A few days ago, a reader asked me what I thought about dividend growth investing vs. ETF (index) investing. He referred to an article from the Globe & Mail written by Benjamin Felix. He claimed that dividend investing is nothing but a fairy tale. He described how focusing on dividend stocks would prevent from getting an optimal return and that index ETF investing is a lot better.
"In my opinion, investing for dividend income is one of the most romanticized ideas in personal finance."
- Ben Felix
That's it! This guy is looking for a fight!
I'm sure he expected a response from dividend investors, and this is what I'll be providing today. But before I start debunking his arguments one by one, I'd like to mention that I have nothing against ETF or Index investing. In fact, I truly believe there are multiple ways for an individual investor to be successful on the market. Some do it with technical analysis, others with options. Dividend growth investing and index investing are just two more ways to make money. The problem I have with Ben's article is how he despises dividend investing with a questionable rationale.
He also published a video earlier this year on his YouTube channel restating pretty much what I found in the article:
"Dividends do not matter"
- Ben's YouTube introduction
In his video, he asks investors to prove him wrong. I will use both the article and the YouTube video and answer his points one by one. I'm using Ben's article subtitles to answer them.
But first, I'm tired of people citing Buffett
Ben is no fool, he is a portfolio manager with PWL Capital in Ottawa. But I really wonder why he cites the greatest investor of all time, Warren Buffett, to prove his point. Besides looking cool, citing successful people doesn't mean much. As an example, Buffett explains why his company doesn't pay dividends (Berkshire Hathaway (BRK.A, BRK.B) 2012 letter to investors as cited by Ben). His rationale totally makes sense (he prefers to keep the money to find better alternatives like investing than giving money back to shareholders.) Now, let's look at Buffett's top holdings today:
15 of his top 20 holdings pay dividends. Interesting enough, in the same 2012 letter to investors, Buffett also mentions:
"We applaud their actions and hope they continue on their present paths. We like increased dividends, and we love repurchases at appropriate prices."
My point on Buffett? He's richer than all of us combined together. But that doesn't mean he is not human and does not make mistakes. Everything he says is not directly coming from God and should not necessarily followed to the point (after all, my returns would have been pretty bad if I had invested in Kraft Heinz (KHC) and IBM in the past few years!)
Dividend investing leads to poor diversification
Ben's first point is that focusing on dividend investing leads to poor diversification. He argues that 35-40% (video) of stocks don't pay dividends. By ignoring such large amount of stocks, your portfolio will suffer from poor diversification.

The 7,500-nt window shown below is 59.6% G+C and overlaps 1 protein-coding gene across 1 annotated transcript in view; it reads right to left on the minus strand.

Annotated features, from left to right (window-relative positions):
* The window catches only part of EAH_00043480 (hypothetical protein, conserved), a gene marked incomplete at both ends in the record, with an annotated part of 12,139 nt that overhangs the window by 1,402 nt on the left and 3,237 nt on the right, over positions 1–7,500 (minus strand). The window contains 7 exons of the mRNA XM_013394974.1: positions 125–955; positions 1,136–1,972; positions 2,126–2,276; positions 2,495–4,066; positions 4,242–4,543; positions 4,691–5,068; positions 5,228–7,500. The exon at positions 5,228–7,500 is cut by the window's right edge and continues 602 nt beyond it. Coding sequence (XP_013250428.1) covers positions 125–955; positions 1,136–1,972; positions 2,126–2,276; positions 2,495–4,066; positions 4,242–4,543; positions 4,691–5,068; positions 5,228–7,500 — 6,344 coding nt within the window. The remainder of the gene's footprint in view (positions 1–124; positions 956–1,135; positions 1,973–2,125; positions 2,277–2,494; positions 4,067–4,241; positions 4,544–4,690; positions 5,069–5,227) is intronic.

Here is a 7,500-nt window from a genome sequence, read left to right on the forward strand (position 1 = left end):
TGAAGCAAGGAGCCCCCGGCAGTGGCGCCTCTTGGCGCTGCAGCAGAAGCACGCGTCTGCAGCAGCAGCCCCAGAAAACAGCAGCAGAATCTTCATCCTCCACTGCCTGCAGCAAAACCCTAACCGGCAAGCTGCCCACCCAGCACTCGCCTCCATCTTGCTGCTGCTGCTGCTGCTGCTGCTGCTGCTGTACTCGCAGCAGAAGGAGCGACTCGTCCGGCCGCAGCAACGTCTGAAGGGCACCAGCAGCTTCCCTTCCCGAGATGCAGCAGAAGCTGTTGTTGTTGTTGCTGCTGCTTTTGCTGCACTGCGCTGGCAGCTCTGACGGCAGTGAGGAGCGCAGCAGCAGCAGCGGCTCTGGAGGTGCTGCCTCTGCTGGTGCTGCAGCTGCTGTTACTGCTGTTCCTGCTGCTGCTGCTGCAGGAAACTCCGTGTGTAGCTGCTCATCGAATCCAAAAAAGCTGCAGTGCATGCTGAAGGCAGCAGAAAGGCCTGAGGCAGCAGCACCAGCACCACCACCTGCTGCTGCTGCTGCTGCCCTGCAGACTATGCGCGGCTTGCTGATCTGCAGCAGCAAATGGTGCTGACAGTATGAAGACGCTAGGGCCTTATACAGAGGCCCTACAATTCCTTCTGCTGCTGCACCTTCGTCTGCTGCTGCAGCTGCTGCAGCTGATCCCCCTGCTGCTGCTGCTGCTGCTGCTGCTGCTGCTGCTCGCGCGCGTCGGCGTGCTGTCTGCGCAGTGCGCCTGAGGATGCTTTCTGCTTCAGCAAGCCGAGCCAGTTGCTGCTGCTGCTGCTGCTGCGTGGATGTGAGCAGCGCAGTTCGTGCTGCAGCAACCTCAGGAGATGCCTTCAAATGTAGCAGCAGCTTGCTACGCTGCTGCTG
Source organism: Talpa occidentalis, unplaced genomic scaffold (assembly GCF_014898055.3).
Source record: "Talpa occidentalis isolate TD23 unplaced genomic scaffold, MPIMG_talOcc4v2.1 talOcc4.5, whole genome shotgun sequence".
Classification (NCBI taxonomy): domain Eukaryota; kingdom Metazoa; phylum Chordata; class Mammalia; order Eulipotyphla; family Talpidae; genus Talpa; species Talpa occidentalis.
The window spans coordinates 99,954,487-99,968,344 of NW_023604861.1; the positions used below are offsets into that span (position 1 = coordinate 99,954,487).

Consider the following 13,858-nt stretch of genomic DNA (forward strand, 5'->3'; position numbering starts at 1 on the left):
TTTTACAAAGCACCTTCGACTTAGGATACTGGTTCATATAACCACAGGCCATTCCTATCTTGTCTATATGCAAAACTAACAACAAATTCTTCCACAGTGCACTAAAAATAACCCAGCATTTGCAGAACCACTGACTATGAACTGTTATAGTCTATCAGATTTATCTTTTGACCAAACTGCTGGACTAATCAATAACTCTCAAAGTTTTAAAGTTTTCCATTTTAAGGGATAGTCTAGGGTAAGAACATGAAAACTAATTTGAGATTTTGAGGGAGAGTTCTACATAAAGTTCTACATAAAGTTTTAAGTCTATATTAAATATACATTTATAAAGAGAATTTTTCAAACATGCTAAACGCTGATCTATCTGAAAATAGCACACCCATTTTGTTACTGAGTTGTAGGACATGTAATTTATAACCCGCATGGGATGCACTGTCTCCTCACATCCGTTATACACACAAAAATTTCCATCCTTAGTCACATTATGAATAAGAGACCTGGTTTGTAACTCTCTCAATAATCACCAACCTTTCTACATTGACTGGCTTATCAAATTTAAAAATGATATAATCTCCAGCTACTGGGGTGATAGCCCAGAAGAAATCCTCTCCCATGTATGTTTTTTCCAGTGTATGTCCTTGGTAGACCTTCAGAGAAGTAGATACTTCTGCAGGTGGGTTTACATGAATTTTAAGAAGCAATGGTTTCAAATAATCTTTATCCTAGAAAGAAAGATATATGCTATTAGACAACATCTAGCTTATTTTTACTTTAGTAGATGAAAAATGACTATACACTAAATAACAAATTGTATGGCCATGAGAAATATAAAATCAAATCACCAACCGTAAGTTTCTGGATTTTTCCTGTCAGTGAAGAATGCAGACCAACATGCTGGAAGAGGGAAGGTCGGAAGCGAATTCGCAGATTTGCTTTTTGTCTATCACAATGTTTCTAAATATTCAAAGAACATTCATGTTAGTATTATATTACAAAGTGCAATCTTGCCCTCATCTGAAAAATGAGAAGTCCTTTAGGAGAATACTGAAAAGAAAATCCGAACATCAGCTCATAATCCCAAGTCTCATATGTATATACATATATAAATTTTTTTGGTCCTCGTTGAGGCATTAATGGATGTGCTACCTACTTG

This sounds like a very poor argument. In fact, I'm pretty convinced that among the thousand stocks paying dividends, you can build a solid portfolio covering different sectors. Oh wait, let's take a look at my portfolio, shouldn't we?
(Source: My pension plan dividend income March 2019 update)
You can also download my Q1 2019 full report here.
Let's take a look at the S&P 500 sector allocation:
Or the TSX:
When I compare the three charts, I see that there are some pros and cons for each of them, but they all include several sectors. I don't think my sector allocation is flawed by my concentration (100%) in dividend stocks.
You might as well look at the Dividend Achievers' (10yr+ with a dividend increase) sector allocation:
Then again, you get a good sector diversification. You can see the full Dividend Achievers list here.
Picking dividend stocks is unlikely to lead to investing success
I guess it's hard for someone who can't beat the market to admit that some investors can. It's not a personal attack to Ben, but if you invest in index ETFs, all you do is the market returns minus small fees for your ETFs... and maybe fees charged by your advisor to setup a "coach potato" portfolio (should you really pay for that?). Therefore, it's impossible to beat your benchmark with index investing - you will eternally run behind it by a small margin.
Ben pulls out lots of research to prove his claims. While I like reading research myself, they are only part of the answer. Academic researches don't put anything in your pocket. Academic researches look back at stats and tell you a story. It tells you what already happened.
When I look at my investment statement, academic research returns don't show, and they don't pay me either. This is why I like real-life cases so much. I'm talking about real money invested in the real market producing real returns.